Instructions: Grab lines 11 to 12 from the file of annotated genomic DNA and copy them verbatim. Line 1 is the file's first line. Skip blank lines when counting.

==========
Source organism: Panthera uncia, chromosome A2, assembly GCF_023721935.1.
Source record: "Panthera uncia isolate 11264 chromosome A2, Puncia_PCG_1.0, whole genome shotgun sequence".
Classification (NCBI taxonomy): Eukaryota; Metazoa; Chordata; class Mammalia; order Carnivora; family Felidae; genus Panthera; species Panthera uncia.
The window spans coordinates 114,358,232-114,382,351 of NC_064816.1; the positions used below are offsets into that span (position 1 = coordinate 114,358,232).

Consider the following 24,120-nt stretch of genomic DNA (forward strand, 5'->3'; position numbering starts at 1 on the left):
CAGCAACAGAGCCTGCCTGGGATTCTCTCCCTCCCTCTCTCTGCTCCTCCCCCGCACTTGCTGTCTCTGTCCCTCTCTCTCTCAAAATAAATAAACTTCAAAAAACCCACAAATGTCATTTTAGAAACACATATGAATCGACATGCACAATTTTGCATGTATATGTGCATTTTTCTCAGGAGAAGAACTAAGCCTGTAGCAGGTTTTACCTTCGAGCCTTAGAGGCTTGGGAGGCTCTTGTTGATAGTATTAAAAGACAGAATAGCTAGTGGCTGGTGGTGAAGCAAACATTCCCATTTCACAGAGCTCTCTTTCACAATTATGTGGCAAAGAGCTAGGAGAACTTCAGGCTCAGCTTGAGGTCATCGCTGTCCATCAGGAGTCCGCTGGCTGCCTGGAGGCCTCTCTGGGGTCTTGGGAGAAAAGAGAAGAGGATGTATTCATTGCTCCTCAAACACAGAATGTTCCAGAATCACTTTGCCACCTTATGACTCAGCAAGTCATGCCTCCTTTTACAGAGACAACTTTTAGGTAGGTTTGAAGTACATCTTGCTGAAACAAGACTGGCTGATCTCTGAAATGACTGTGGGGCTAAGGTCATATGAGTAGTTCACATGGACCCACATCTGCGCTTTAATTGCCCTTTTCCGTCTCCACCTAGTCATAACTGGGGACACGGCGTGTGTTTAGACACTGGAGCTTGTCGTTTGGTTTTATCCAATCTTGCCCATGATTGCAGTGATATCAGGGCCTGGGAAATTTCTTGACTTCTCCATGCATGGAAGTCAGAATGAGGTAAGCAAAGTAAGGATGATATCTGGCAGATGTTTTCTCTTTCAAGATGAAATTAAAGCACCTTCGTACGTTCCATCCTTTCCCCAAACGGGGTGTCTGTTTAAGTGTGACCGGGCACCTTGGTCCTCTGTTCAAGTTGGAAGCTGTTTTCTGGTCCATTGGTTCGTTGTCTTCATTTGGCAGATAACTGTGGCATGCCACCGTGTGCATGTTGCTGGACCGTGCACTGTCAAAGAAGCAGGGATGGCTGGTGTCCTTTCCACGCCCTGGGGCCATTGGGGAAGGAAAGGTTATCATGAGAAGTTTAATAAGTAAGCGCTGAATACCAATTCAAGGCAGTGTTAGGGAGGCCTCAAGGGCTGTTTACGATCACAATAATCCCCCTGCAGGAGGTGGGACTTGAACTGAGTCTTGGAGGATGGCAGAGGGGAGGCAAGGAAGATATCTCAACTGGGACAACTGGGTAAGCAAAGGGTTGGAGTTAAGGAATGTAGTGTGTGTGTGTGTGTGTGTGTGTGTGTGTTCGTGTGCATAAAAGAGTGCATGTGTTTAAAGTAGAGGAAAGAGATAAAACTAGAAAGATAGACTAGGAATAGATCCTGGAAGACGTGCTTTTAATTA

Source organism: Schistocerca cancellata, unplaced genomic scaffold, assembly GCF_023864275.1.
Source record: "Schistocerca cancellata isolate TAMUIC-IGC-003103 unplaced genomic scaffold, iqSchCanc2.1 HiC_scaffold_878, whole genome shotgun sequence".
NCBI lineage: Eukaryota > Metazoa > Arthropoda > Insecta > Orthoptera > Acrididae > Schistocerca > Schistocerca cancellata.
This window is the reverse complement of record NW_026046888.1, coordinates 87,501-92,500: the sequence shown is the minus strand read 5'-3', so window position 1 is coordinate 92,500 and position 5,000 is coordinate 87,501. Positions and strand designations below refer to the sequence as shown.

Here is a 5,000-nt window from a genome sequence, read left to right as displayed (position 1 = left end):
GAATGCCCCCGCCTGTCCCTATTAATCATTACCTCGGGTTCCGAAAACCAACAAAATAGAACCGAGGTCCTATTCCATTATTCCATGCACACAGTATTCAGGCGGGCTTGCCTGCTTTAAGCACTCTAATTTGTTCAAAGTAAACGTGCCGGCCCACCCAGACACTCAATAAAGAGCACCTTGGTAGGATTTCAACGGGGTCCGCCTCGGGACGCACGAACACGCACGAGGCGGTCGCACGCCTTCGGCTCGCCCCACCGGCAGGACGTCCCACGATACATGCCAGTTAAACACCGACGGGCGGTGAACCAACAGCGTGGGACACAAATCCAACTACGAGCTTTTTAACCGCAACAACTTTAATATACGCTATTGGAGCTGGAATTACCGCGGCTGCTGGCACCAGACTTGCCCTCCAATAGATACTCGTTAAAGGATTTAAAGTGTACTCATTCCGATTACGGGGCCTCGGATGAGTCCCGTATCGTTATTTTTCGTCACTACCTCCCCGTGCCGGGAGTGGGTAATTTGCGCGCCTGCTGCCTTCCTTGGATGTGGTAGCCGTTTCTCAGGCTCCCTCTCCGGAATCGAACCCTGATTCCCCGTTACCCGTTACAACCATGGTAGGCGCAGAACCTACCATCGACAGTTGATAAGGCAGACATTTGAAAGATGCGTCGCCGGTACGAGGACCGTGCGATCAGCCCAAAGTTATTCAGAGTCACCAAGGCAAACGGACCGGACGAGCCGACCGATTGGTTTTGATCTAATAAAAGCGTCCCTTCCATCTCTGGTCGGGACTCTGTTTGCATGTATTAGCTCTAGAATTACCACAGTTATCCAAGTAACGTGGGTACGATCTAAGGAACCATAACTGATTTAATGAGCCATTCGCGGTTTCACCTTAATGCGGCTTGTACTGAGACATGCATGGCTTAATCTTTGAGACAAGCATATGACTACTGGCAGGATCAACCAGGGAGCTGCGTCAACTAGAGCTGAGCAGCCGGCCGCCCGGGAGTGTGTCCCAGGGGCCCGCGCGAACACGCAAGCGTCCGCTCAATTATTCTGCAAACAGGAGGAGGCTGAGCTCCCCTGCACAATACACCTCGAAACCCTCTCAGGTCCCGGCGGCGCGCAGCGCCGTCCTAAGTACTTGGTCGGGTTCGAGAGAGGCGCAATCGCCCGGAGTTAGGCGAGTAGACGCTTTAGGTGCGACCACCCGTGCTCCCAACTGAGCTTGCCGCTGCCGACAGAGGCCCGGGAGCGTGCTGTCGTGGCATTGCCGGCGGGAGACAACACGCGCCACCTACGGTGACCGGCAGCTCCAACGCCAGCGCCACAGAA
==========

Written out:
Here is a 5,000-nt window from a genome sequence, read left to right as displayed (position 1 = left end):
GAATGCCCCCGCCTGTCCCTATTAATCATTACCTCGGGTTCCGAAAACCAACAAAATAGAACCGAGGTCCTATTCCATTATTCCATGCACACAGTATTCAGGCGGGCTTGCCTGCTTTAAGCACTCTAATTTGTTCAAAGTAAACGTGCCGGCCCACCCAGACACTCAATAAAGAGCACCTTGGTAGGATTTCAACGGGGTCCGCCTCGGGACGCACGAACACGCACGAGGCGGTCGCACGCCTTCGGCTCGCCCCACCGGCAGGACGTCCCACGATACATGCCAGTTAAACACCGACGGGCGGTGAACCAACAGCGTGGGACACAAATCCAACTACGAGCTTTTTAACCGCAACAACTTTAATATACGCTATTGGAGCTGGAATTACCGCGGCTGCTGGCACCAGACTTGCCCTCCAATAGATACTCGTTAAAGGATTTAAAGTGTACTCATTCCGATTACGGGGCCTCGGATGAGTCCCGTATCGTTATTTTTCGTCACTACCTCCCCGTGCCGGGAGTGGGTAATTTGCGCGCCTGCTGCCTTCCTTGGATGTGGTAGCCGTTTCTCAGGCTCCCTCTCCGGAATCGAACCCTGATTCCCCGTTACCCGTTACAACCATGGTAGGCGCAGAACCTACCATCGACAGTTGATAAGGCAGACATTTGAAAGATGCGTCGCCGGTACGAGGACCGTGCGATCAGCCCAAAGTTATTCAGAGTCACCAAGGCAAACGGACCGGACGAGCCGACCGATTGGTTTTGATCTAATAAAAGCGTCCCTTCCATCTCTGGTCGGGACTCTGTTTGCATGTATTAGCTCTAGAATTACCACAGTTATCCAAGTAACGTGGGTACGATCTAAGGAACCATAACTGATTTAATGAGCCATTCGCGGTTTCACCTTAATGCGGCTTGTACTGAGACATGCATGGCTTAATCTTTGAGACAAGCATATGACTACTGGCAGGATCAACCAGGGAGCTGCGTCAACTAGAGCTGAGCAGCCGGCCGCCCGGGAGTGTGTCCCAGGGGCCCGCGCGAACACGCAAGCGTCCGCTCAATTATTCTGCAAACAGGAGGAGGCTGAGCTCCCCTGCACAATACACCTCGAAACCCTCTCAGGTCCCGGCGGCGCGCAGCGCCGTCCTAAGTACTTGGTCGGGTTCGAGAGAGGCGCAATCGCCCGGAGTTAGGCGAGTAGACGCTTTAGGTGCGACCACCCGTGCTCCCAACTGAGCTTGCCGCTGCCGACAGAGGCCCGGGAGCGTGCTGTCGTGGCATTGCCGGCGGGAGACAACACGCGCCACCTACGGTGACCGGCAGCTCCAACGCCAGCGCCACAGAA